How Your Teeth Can Affect Your Overall Health
Your teeth are an important part of your overall health. They’re not just a piece of your appearance, but they also play a role in how well you can eat, how much food is left in your stomach after a meal, and how well you digest what you eat. In fact, poor oral health can affect everything from heartburn to dementia. So if you want to take care of yourself and live long enough to see all those grandchildren born into the world (and maybe even some great-grandchildren), here are some things about your oral health that will affect your life forever:
Your teeth are the first line of defense against cavities and tooth decay, but they’re also critical to your overall health. A healthy mouth will ensure that you have healthy gums, which in turn means that you won’t have any issues with gum disease or periodontal disease (where the gums attach to the teeth). It’s important to remember that there are many ways in which poor oral hygiene can affect your overall health:
Your Teeth Play An Important Part In Your Appearance
Your teeth play an important part in your appearance. Your smile is the first thing people see when they meet you, and it says a lot about how well you take care of yourself.
The way your teeth look can also tell other people whether or not you are healthy—and what type of person they might want to meet! Teeth can be either a sign of good health (clean, white) or bad health (yellowed). Teeth that are too yellow could mean that something is wrong with them; if this is the case, then most likely there is some type of underlying problem causing those changes in coloration.
A brownish tinting around the gums often indicates diabetes; however, if this happens without being accompanied by other symptoms such as thirstiness or frequent urination then it doesn’t necessarily mean anything serious has occurred but rather just means regular checkups should be performed regularly so as not miss any potential complications arising from such issues happening later down the road.”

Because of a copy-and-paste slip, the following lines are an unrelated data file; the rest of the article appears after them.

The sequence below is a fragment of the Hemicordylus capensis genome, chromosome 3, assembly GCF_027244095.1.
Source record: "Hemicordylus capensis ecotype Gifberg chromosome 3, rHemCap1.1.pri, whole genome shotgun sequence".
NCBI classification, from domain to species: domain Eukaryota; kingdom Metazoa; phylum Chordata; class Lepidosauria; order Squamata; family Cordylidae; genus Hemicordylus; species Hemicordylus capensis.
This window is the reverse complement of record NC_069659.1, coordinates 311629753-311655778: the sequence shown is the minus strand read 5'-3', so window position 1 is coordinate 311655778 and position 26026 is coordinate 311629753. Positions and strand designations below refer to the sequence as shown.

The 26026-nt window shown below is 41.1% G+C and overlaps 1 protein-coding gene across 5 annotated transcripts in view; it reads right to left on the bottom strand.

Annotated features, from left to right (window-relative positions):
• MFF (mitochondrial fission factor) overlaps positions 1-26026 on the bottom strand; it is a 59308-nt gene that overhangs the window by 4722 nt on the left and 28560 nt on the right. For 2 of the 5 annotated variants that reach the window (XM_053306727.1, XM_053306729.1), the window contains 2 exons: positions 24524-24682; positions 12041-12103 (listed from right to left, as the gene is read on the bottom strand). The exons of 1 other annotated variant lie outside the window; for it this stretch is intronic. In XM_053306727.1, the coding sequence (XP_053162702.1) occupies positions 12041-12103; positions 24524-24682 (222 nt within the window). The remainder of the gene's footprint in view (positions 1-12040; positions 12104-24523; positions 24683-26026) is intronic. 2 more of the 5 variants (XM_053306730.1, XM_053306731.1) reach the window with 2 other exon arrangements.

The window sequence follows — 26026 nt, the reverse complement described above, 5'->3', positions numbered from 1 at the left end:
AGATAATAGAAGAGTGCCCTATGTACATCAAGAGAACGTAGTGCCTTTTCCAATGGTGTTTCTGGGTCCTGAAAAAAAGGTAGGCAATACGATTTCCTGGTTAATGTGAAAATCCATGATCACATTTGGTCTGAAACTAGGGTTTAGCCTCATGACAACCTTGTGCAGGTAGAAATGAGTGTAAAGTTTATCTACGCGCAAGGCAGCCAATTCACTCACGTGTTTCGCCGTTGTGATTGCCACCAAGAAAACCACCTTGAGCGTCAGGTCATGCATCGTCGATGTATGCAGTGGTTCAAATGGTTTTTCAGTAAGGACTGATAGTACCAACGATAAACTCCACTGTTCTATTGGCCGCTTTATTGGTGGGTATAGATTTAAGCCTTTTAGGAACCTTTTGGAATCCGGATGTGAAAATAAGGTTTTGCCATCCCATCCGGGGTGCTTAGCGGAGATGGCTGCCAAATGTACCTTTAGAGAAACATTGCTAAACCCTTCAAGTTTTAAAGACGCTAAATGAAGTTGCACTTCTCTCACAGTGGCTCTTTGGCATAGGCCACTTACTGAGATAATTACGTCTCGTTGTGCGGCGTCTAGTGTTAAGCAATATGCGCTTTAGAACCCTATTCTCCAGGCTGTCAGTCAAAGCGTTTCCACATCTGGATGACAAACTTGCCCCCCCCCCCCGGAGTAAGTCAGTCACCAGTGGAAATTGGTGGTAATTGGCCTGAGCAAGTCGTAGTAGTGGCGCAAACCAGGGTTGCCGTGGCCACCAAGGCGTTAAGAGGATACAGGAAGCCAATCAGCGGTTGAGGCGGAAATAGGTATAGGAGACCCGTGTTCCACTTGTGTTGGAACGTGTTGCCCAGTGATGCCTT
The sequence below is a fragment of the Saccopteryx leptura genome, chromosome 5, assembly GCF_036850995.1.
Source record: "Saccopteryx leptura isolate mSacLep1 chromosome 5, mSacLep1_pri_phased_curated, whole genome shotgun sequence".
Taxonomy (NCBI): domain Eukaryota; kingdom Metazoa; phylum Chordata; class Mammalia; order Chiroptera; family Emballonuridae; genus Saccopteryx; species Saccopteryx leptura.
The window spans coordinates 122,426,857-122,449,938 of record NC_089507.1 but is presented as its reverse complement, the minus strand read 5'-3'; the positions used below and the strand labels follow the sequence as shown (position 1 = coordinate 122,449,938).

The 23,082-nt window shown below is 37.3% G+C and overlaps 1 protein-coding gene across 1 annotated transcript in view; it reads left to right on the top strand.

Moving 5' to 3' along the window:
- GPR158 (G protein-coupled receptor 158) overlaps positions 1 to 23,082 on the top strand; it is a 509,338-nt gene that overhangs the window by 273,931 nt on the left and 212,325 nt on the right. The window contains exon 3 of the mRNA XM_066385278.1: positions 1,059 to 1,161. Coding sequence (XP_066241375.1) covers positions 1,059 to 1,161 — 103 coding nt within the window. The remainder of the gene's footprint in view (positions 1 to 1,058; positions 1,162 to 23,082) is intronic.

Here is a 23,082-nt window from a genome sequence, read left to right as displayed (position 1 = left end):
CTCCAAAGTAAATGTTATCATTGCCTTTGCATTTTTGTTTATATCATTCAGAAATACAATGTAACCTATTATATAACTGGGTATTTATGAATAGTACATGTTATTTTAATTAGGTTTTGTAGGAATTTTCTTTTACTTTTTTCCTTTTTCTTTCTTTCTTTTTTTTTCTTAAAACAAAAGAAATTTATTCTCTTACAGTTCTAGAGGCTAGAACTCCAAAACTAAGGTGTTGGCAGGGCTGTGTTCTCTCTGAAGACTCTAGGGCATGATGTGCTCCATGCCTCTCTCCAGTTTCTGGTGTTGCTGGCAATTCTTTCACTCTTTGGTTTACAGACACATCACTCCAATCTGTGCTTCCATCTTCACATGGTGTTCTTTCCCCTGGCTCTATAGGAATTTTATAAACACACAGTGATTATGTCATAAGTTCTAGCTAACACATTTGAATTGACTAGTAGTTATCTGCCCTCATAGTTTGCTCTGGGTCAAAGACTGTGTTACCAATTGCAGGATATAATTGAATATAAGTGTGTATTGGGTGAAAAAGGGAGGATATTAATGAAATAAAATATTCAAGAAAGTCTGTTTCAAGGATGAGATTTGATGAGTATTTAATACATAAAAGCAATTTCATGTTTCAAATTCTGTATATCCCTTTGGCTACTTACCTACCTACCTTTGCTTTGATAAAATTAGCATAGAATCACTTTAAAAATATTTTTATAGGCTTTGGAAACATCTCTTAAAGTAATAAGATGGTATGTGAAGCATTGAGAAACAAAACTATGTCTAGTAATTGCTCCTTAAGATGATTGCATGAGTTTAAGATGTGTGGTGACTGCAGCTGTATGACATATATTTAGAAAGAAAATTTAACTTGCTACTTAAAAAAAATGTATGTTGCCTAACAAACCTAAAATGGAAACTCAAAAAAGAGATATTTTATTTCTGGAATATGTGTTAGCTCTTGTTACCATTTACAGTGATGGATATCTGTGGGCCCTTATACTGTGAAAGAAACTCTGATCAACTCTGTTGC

Your Oral Health Can Affect Your Heart.
It’s no secret that bad breath, gum disease, and bleeding gums are all linked to heart disease. But the link between these conditions and heart disease is not fully understood. While doctors have found a connection between gum infection and inflammation in the arteries of those who suffer from coronary artery disease (CAD), there is still debate about whether or not this link actually causes heart attacks and strokes — or if it simply reflects them happening later on down the line after years of poor dental care has already taken its toll on your body. The more serious your gingivitis or periodontal disease, the greater risk you face for developing the chronic obstructive pulmonary disease (COPD).
Gum Disease May Be Linked To Diabetes
Gum disease is one of the most common chronic diseases in the United States, causing millions of dollars in costs each year. And it may be linked to diabetes—so much so that one study found that people with diabetes were more likely than non-diabetic individuals to have gum disease.